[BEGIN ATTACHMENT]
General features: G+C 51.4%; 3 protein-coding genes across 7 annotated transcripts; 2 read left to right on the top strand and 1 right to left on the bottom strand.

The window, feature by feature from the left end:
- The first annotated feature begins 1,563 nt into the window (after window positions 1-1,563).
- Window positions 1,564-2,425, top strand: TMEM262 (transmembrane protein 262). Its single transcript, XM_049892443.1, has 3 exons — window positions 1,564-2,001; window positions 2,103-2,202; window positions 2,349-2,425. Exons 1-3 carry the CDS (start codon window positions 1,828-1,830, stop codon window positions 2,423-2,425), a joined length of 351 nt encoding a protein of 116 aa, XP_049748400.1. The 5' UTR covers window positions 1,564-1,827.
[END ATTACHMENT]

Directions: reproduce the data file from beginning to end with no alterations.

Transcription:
General features: G+C 51.4%; 3 protein-coding genes across 7 annotated transcripts; 2 read left to right on the top strand and 1 right to left on the bottom strand.

The window, feature by feature from the left end:
- The first annotated feature begins 1,563 nt into the window (after window positions 1-1,563).
- Window positions 1,564-2,425, top strand: TMEM262 (transmembrane protein 262). Its single transcript, XM_049892443.1, has 3 exons — window positions 1,564-2,001; window positions 2,103-2,202; window positions 2,349-2,425. Exons 1-3 carry the CDS (start codon window positions 1,828-1,830, stop codon window positions 2,423-2,425), a joined length of 351 nt encoding a protein of 116 aa, XP_049748400.1. The 5' UTR covers window positions 1,564-1,827.